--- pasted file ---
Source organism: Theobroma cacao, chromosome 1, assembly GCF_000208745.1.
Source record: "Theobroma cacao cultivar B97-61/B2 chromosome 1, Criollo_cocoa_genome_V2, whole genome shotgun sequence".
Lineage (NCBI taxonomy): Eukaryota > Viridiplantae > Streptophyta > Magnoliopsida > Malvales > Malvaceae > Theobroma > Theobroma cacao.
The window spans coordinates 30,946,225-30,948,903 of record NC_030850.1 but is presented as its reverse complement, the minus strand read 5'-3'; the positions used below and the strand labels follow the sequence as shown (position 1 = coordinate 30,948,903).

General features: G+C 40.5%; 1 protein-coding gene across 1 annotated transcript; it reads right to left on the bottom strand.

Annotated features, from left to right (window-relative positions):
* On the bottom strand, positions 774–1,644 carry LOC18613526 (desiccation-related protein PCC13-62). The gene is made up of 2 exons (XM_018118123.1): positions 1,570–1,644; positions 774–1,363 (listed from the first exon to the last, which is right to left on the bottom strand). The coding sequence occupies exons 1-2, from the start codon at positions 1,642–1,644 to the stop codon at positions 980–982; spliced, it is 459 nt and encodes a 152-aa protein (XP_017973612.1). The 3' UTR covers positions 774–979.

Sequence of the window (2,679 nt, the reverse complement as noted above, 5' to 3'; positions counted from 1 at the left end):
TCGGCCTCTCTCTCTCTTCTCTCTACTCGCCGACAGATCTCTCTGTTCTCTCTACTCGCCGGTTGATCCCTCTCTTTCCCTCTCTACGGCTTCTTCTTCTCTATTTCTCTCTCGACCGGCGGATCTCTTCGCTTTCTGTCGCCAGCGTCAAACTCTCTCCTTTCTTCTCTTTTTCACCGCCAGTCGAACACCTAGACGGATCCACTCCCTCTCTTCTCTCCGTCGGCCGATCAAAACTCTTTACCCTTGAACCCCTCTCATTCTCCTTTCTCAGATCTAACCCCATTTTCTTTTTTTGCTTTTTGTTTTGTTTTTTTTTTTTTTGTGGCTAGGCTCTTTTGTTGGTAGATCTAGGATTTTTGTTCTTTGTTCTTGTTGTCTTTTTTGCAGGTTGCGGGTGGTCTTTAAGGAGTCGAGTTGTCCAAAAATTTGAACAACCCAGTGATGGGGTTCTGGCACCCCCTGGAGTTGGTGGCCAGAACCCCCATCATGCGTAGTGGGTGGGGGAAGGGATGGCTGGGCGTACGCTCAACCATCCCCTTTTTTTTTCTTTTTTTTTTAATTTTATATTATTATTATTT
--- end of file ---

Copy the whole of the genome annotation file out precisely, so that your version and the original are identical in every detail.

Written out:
Source organism: Theobroma cacao, chromosome 1, assembly GCF_000208745.1.
Source record: "Theobroma cacao cultivar B97-61/B2 chromosome 1, Criollo_cocoa_genome_V2, whole genome shotgun sequence".
Lineage (NCBI taxonomy): Eukaryota > Viridiplantae > Streptophyta > Magnoliopsida > Malvales > Malvaceae > Theobroma > Theobroma cacao.
The window spans coordinates 30,946,225-30,948,903 of record NC_030850.1 but is presented as its reverse complement, the minus strand read 5'-3'; the positions used below and the strand labels follow the sequence as shown (position 1 = coordinate 30,948,903).

General features: G+C 40.5%; 1 protein-coding gene across 1 annotated transcript; it reads right to left on the bottom strand.

Annotated features, from left to right (window-relative positions):
* On the bottom strand, positions 774–1,644 carry LOC18613526 (desiccation-related protein PCC13-62). The gene is made up of 2 exons (XM_018118123.1): positions 1,570–1,644; positions 774–1,363 (listed from the first exon to the last, which is right to left on the bottom strand). The coding sequence occupies exons 1-2, from the start codon at positions 1,642–1,644 to the stop codon at positions 980–982; spliced, it is 459 nt and encodes a 152-aa protein (XP_017973612.1). The 3' UTR covers positions 774–979.

Sequence of the window (2,679 nt, the reverse complement as noted above, 5' to 3'; positions counted from 1 at the left end):
TCGGCCTCTCTCTCTCTTCTCTCTACTCGCCGACAGATCTCTCTGTTCTCTCTACTCGCCGGTTGATCCCTCTCTTTCCCTCTCTACGGCTTCTTCTTCTCTATTTCTCTCTCGACCGGCGGATCTCTTCGCTTTCTGTCGCCAGCGTCAAACTCTCTCCTTTCTTCTCTTTTTCACCGCCAGTCGAACACCTAGACGGATCCACTCCCTCTCTTCTCTCCGTCGGCCGATCAAAACTCTTTACCCTTGAACCCCTCTCATTCTCCTTTCTCAGATCTAACCCCATTTTCTTTTTTTGCTTTTTGTTTTGTTTTTTTTTTTTTTGTGGCTAGGCTCTTTTGTTGGTAGATCTAGGATTTTTGTTCTTTGTTCTTGTTGTCTTTTTTGCAGGTTGCGGGTGGTCTTTAAGGAGTCGAGTTGTCCAAAAATTTGAACAACCCAGTGATGGGGTTCTGGCACCCCCTGGAGTTGGTGGCCAGAACCCCCATCATGCGTAGTGGGTGGGGGAAGGGATGGCTGGGCGTACGCTCAACCATCCCCTTTTTTTTTCTTTTTTTTTTAATTTTATATTATTATTATTT